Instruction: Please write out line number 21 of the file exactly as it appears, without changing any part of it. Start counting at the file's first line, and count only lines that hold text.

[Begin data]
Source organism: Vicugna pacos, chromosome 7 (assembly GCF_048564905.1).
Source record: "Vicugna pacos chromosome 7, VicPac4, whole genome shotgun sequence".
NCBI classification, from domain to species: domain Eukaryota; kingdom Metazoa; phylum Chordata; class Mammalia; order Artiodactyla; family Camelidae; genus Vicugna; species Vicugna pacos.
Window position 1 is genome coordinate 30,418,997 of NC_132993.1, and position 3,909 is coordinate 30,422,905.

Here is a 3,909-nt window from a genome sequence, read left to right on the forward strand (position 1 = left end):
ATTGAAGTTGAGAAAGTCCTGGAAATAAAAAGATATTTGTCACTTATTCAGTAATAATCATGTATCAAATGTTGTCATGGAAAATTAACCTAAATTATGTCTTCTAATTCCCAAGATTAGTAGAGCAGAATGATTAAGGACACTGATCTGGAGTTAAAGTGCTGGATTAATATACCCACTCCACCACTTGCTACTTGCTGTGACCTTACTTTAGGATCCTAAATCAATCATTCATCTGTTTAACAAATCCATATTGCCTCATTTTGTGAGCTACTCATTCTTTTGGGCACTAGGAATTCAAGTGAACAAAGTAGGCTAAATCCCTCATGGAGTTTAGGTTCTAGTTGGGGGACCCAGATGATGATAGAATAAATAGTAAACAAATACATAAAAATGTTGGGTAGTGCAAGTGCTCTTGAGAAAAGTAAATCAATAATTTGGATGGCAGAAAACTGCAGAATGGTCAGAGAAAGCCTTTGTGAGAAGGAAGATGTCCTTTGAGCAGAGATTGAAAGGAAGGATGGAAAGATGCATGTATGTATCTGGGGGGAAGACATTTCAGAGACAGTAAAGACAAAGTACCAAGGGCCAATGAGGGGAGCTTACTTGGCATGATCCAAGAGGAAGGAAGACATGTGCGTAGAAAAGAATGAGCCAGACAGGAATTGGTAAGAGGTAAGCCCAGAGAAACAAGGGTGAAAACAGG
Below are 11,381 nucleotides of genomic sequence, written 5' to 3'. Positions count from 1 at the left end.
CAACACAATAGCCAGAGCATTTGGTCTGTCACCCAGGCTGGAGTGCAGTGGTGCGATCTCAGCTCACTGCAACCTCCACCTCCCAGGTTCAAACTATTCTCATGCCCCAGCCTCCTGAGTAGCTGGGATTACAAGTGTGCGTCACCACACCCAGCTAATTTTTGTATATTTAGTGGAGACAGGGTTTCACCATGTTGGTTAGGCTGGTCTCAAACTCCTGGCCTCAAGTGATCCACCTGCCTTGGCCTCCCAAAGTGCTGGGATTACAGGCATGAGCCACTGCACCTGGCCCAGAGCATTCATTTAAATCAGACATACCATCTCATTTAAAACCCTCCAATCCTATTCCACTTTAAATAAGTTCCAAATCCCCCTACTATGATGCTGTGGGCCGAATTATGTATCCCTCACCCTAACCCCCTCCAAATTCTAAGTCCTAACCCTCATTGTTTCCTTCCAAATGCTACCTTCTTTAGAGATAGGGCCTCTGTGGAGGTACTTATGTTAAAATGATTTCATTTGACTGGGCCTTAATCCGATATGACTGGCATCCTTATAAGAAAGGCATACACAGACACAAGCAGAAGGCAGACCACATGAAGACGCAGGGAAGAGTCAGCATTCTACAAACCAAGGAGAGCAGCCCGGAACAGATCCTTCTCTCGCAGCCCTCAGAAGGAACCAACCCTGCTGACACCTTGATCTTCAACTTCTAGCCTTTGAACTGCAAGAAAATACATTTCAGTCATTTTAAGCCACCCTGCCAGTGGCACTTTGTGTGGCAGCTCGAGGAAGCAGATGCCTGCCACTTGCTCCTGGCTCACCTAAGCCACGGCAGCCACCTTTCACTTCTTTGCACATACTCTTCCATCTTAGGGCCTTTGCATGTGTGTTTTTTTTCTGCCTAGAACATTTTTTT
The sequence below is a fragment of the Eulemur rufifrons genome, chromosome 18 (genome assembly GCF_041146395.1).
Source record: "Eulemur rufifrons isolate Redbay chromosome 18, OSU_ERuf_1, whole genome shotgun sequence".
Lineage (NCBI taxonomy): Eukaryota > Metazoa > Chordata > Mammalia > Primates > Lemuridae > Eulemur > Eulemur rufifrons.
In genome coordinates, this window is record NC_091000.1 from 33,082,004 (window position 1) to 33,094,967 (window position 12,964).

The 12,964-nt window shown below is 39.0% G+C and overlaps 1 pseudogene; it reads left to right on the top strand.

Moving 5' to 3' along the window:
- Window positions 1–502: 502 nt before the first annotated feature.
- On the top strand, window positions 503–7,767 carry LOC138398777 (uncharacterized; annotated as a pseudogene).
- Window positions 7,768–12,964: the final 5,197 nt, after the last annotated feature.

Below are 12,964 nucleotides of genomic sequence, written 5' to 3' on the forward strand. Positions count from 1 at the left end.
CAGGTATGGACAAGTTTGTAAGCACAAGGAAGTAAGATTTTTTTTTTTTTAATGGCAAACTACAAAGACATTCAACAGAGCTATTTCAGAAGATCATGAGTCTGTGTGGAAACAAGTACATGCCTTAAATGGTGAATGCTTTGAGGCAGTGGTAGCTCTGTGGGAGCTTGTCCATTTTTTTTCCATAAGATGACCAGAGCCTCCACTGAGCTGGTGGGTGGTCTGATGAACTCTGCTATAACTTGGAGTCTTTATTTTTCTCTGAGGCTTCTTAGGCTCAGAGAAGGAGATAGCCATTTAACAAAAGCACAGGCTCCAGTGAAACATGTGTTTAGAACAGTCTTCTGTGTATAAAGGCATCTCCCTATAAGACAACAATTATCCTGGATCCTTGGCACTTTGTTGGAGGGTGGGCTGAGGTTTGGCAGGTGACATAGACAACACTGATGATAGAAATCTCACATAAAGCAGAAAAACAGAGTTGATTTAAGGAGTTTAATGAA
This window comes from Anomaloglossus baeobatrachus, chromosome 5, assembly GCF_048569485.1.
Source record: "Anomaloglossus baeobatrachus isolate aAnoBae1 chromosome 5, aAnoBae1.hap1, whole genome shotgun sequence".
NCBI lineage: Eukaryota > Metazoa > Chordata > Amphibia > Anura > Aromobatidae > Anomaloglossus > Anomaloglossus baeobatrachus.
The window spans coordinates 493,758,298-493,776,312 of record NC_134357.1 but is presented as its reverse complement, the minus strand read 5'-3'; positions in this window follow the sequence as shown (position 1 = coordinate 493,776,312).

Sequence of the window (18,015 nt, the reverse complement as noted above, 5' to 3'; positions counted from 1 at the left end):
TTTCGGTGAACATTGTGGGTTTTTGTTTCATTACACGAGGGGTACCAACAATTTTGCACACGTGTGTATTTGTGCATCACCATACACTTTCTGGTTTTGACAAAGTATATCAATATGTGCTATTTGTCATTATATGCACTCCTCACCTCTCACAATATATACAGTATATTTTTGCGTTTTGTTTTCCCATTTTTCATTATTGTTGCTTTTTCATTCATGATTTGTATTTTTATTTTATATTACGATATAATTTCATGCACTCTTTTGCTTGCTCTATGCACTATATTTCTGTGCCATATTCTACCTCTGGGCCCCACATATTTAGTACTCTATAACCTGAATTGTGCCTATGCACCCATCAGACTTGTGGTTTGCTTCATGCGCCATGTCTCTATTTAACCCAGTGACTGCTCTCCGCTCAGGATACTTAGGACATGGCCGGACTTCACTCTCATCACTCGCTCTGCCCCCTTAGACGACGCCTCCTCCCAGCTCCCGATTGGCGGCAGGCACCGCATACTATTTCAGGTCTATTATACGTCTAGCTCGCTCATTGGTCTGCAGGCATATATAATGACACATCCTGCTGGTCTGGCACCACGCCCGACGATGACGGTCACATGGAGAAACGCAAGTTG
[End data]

Source record: "Anomaloglossus baeobatrachus isolate aAnoBae1 chromosome 5, aAnoBae1.hap1, whole genome shotgun sequence".